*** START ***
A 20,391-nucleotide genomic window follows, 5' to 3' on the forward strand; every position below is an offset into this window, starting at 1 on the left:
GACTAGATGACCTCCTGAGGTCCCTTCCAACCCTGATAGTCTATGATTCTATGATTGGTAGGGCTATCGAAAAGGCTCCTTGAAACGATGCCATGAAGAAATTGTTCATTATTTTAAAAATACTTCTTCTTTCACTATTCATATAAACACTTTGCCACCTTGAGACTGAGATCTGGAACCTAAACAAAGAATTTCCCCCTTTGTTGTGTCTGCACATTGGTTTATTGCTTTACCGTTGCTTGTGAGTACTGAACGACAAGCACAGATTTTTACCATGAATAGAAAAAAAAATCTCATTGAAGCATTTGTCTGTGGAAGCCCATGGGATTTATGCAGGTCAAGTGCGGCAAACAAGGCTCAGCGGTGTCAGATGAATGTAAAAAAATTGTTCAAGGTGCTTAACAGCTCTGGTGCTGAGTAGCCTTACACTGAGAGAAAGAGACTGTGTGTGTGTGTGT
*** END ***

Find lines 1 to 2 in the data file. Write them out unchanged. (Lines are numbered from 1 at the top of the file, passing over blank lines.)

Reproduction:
A 20,391-nucleotide genomic window follows, 5' to 3' on the forward strand; every position below is an offset into this window, starting at 1 on the left:
GACTAGATGACCTCCTGAGGTCCCTTCCAACCCTGATAGTCTATGATTCTATGATTGGTAGGGCTATCGAAAAGGCTCCTTGAAACGATGCCATGAAGAAATTGTTCATTATTTTAAAAATACTTCTTCTTTCACTATTCATATAAACACTTTGCCACCTTGAGACTGAGATCTGGAACCTAAACAAAGAATTTCCCCCTTTGTTGTGTCTGCACATTGGTTTATTGCTTTACCGTTGCTTGTGAGTACTGAACGACAAGCACAGATTTTTACCATGAATAGAAAAAAAAATCTCATTGAAGCATTTGTCTGTGGAAGCCCATGGGATTTATGCAGGTCAAGTGCGGCAAACAAGGCTCAGCGGTGTCAGATGAATGTAAAAAAATTGTTCAAGGTGCTTAACAGCTCTGGTGCTGAGTAGCCTTACACTGAGAGAAAGAGACTGTGTGTGTGTGTGT